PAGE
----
The Historic Pubs of the West Village
As one of the city’s older neighborhoods, the West Village is home to some of its most historic bars. A pub crawl here is a bit like a history tour, one where you can indulge in your favorite beverages while seeing how the neighborhood has—and has not—changed over time.
Julius’, on the corner of West 10th Street and Waverly Place, is an ideal case study. When the stolid three-story structure was built in 1826, West 10th Street was called Amos Street and Waverly Place was Factory Street. The first floor of the building was converted to a grocery in 1840; in 1864 it became a bar.
Age alone is not why Julius’ was placed on the National Register of Historic Places in 2016, however. In the 1950s, after its Prohibition days as a speakeasy and its popularity as a gathering spot for celebrities in the 1930s and ‘40s, it began attracting a sizable gay clientele, leading to its semi-official title as the oldest gay bar in the city. (More modestly, Julius’ describes itself as “one of the oldest gay bars in the Village.”) The bar’s management hardly encouraged this clientele, however. Staff consistently kicked out those they thought were gay, saying they were obliged to do so since the state Liquor Authority declared it illegal to serve alcohol to disorderly customers and LGBT people were considered “disorderly” by default.
In protest, four members of the Mattachine Society, an early LGBT-rights group, engaged in a “sip-in” at Julius’ on April 21, 1966. The bartender’s refusal to serve them drew a great deal of media and public attention to this discriminatory practice, resulting in a court case that struck down the conflation of homosexuality with “disorderliness” and gave way to the rise of gay bars.
Julius’ contribution to LGBT rights is often overshadowed by that of the Stonewall Inn, less than two blocks away (53 Christopher Street, between Waverly Place and Seventh Avenue South). Originally a stable, the 1840s building later housed a restaurant called Bonnie’s Stonewall Inn. In 1966 it became a gay bar, arguably the largest in the country, and the only city nightspot where same-sex dancing was allowed.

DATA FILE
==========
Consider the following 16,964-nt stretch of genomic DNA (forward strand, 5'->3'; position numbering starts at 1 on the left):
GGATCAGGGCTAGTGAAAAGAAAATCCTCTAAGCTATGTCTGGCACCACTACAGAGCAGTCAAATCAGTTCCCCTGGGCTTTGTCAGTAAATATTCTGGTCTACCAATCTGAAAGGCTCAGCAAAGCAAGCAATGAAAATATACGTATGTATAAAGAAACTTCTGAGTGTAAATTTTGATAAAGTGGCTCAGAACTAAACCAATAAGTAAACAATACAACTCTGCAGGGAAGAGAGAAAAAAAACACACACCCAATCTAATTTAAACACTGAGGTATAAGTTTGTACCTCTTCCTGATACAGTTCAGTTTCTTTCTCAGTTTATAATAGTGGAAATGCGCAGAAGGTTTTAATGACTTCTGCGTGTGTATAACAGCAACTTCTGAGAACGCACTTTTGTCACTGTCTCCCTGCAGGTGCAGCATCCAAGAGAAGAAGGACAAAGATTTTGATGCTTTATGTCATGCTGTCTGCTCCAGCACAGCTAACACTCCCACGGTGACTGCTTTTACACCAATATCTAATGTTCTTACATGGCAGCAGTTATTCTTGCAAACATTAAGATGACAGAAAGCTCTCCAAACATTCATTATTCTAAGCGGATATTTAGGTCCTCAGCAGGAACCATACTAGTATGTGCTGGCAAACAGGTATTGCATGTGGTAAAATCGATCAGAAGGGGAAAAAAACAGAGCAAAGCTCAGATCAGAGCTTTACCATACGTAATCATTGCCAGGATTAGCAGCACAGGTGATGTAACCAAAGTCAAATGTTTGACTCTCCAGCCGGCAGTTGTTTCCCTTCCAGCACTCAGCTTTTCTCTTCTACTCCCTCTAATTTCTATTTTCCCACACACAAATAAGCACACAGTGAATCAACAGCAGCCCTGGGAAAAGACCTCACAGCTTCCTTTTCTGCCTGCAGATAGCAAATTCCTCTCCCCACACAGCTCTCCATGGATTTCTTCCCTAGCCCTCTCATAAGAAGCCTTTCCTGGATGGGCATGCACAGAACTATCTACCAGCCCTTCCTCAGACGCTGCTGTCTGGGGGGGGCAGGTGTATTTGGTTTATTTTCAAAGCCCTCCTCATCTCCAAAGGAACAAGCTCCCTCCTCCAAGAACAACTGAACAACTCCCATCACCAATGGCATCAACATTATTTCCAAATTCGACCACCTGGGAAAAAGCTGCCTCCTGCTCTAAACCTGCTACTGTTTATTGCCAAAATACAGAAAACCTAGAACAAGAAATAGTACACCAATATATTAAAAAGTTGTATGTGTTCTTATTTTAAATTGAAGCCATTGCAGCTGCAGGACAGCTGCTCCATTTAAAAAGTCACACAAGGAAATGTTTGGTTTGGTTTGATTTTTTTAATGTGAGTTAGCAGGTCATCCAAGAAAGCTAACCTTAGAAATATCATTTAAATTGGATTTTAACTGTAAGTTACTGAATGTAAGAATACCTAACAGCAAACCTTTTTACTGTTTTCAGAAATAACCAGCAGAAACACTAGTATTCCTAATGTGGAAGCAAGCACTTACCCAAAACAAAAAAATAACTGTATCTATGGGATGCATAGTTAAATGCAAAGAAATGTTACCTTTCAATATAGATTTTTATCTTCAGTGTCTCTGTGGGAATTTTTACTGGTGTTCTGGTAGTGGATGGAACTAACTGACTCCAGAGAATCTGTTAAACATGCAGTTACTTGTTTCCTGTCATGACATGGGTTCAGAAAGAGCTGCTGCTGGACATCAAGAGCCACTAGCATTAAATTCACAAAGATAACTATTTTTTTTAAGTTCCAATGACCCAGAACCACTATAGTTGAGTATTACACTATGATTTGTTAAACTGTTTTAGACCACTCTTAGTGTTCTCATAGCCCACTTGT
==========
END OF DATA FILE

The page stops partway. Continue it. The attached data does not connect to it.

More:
The Stonewall did not have a liquor license; instead it paid off the police weekly. Nonetheless, like other LGBT establishments, it was regularly raided by the vice squad. By the time the police raided the Stonewall in the early hours of June 28, 1969, the LGBT community was ready to fight back against the harassment. Bar patrons and area residents alike yelled at, threw objects at, and physically fought the police, the situation escalating into a riot and six days of protests. This in turn rallied the LGBT community worldwide to actively fight for their rights. On the one-year anniversary of the raid, protestors marched from the Village to Central Park, a protest that morphed into New York’s annual Gay Pride Parade.
Like that of the Stonewall Inn and Julius’, the clientele of White Horse Tavern (Hudson Street at West 11th Street) has changed over time. When the bar opened in 1880, it primarily served the longshoremen who worked on the piers of the Hudson River. By the 1950s labor leaders and left-leaning activists were hanging out here as well, alongside Beat writers and folk musicians. “On the Road” author Jack Kerouac was said to have been kicked out of the bar several times, leading to the graffito “Go home Jack” still visible on the wall of the men’s room. James Baldwin, Bob Dylan, Allen Ginsberg, Jane Jacobs, Norman Mailer, and Anaïs Nin bent an elbow here as well. The bar is probably best known, however, as being the site of Dylan Thomas’s last hurrah. The Welsh author of “Under Milk Wood” is said to have imbibed numerous shots of whiskey before collapsing just outside the bar; he died several days later of pneumonia exacerbated by his alcoholic lifestyle.
Two of the West Village’s oldest pubs came into their own as speakeasies. 55 Bar
(55 Christopher Street, between Waverly Place and Seventh Avenue South) opened in 1919, just months before Prohibition began. Chumley’s (86 Bedford Street, between Barrow and Grove Streets) poured its first drinks in 1922. Despite predating Chumley’s and operating continuously for more than a century, 55 Bar is less well known, except by music aficionados; it hosts live jazz, blues, or rock music every night.
While 55 Bar has always been no-frills in appearance—with its worn wood bar, tables, and walls, it could serve as an encyclopedia illustration for “dive bar”—Chumley’s offered marginally more glamour, with a fireplace and wood banquettes occupied by the likes of Willa Cather, e.e. cummings, William Faulkner, F. Scott Fitzgerald, Ring Lardner, and Eugene O’Neill. Edna St. Vincent Millay even tended bar on occasion. After Prohibition ended, Chumley’s became a restaurant/bar. It retained its literary following, though: When they were not at White Horse Tavern, Jack Kerouac, Allen Ginsberg, and Norman Mailer could be found here, as could William S. Burroughs and Ernest Hemingway.
In 2007 the chimney wall of Chumley’s collapsed, After nine years of renovations and red tape, Chumley’s reopened. Oysters, seasonal cocktails, and a dish called Hemingway’s Chili are on the menu, and the wood banquettes have been upholstered in luxe tufted leather. The walls, however, are still adorned not only with photos of past customers but also with scores of book jackets. For decades authors sent Chumley’s a dust cover from the first edition of their books, and Chumley’s proudly displayed them. During Chumley’s renovation the jackets were stored and preserved so that they could once again decorate the walls—a perfect illustration of the West Village’s embrace of its history even as it continues to move forward.